Changing of budgets and other managerial decisions made by the directors or management are not significant subsequent events. Hence, no financial statement revision (disclosure or adjustment) is necessary.
Subsequent events procedures include:
(1) reading the latest subsequent interim statements, if any;
(2) inquiring of management and those charged with governance about the occurrence of subsequent events and various financial and accounting matters;
(3) reading the minutes of meetings of owners, management, and those charged with governance;
(4) obtaining a letter of representations from management;
(5) inquiring of client’s legal counsel; and
(6) obtaining an understanding of management’s procedures for identifying subsequent events.
Some subsequent events provide evidence of conditions not in existence at the balance sheet date. Under U.S. GAAP, some of these events are of such a nature that disclosure is required to keep the financial statements from being misleading. Adequate disclosure of these events may include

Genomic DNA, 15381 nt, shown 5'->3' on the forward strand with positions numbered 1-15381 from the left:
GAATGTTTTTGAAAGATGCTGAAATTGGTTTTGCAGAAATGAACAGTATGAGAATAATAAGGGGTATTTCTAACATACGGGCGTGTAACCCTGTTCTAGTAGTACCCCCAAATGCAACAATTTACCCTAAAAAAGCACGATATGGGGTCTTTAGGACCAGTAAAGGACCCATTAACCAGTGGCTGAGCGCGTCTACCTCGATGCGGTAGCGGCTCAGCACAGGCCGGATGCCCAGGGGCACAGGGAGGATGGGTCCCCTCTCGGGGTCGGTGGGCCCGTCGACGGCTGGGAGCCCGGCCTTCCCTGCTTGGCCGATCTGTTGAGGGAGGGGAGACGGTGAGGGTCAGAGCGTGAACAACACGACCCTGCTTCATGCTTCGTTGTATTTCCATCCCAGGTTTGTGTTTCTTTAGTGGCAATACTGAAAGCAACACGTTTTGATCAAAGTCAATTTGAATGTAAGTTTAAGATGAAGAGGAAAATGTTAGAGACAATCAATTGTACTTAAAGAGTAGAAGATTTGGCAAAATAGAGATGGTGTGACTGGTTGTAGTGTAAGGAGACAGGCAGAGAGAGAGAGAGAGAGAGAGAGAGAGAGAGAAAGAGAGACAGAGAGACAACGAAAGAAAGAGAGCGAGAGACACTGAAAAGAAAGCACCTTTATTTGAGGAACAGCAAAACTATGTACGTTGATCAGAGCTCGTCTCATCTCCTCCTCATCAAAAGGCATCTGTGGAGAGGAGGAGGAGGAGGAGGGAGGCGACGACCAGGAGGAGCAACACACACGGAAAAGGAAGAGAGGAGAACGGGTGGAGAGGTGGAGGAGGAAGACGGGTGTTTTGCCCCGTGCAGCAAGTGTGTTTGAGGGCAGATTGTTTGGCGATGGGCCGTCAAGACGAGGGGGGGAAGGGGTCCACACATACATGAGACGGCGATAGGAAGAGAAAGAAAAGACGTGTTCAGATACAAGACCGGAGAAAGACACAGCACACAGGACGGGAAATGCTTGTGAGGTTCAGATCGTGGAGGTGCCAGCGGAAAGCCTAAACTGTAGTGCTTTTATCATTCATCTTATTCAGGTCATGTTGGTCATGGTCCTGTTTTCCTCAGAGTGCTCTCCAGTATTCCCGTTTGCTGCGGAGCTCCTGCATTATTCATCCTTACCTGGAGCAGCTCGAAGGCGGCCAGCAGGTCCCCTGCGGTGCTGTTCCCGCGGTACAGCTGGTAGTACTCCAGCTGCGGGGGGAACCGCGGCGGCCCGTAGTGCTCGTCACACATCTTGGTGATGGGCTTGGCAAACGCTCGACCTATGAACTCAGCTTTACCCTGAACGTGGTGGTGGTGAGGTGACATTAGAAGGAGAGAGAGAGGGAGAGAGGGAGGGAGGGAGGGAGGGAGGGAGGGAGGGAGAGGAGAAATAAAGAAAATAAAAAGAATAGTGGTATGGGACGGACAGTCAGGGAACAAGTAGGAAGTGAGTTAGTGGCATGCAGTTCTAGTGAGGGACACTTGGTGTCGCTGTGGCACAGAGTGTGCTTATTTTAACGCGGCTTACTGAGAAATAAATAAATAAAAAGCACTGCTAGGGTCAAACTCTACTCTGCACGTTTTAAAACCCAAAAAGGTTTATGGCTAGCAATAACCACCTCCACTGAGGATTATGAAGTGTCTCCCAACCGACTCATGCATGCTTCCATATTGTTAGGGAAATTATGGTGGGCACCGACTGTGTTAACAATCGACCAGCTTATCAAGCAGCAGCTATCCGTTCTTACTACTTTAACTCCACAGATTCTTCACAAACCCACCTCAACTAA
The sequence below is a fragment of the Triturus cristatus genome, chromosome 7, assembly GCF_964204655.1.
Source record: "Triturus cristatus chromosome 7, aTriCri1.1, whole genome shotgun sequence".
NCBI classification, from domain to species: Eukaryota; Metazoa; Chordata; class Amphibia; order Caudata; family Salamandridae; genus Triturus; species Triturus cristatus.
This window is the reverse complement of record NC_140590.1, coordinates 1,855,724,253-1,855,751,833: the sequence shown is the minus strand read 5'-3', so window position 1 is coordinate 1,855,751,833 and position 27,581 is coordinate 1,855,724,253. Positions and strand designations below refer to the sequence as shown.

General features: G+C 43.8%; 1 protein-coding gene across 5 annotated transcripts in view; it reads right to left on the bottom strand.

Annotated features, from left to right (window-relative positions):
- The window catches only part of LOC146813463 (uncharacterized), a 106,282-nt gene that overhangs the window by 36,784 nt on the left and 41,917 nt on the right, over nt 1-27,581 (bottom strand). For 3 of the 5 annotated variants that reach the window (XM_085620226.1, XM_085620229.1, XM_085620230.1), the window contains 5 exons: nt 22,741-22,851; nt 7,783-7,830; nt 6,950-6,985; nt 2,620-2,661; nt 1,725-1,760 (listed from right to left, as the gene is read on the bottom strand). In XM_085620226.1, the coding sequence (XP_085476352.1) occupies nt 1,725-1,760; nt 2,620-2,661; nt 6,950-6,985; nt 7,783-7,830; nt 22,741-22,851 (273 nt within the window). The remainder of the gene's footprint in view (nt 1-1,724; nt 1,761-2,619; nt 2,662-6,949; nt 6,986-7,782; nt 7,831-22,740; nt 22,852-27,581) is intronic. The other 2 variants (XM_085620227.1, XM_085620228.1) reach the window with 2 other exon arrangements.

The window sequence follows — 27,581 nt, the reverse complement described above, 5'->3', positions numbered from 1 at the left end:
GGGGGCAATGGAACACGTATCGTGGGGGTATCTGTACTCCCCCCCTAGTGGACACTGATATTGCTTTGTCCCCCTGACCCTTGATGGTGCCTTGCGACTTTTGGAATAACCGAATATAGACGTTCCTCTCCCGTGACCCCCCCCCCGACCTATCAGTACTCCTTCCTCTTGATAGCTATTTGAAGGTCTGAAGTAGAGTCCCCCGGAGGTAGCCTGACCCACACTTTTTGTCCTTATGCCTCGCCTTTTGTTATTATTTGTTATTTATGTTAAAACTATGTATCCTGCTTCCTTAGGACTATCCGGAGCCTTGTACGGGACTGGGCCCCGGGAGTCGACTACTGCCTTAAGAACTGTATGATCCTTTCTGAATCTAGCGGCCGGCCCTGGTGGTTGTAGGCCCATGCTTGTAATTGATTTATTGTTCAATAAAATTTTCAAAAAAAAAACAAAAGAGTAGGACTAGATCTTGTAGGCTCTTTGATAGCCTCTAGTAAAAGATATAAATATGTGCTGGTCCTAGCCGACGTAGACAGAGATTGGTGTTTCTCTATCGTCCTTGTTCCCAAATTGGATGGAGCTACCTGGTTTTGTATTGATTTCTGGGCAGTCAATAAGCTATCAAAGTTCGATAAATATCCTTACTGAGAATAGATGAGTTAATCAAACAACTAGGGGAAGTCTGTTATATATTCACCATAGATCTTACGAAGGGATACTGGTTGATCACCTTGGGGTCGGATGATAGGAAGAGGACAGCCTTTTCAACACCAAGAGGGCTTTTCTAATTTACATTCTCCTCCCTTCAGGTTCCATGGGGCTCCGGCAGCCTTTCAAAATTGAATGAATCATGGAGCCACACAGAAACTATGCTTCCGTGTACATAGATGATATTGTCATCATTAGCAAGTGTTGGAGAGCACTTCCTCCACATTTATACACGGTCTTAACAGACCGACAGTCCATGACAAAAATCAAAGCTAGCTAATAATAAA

Pro forma financial statement presentation.
What are subsequent events?
Subsequently discovered facts become known to the auditor after the date of the auditor’s report. Had they been known to the auditor at that date, they might have caused the auditor to revise the auditor’s report.
If the financial statements have been issued, they have been made available to third parties, along with the auditor’s report. Accordingly, the auditor should:
(1) discuss the matter with management (and, possibly, those charged with governance);
(2) determine whether the statements need revision; and
(3) if so, inquire how management intends to address the matter. To determine whether revision is needed, the auditor considers
(1) the applicable reporting framework and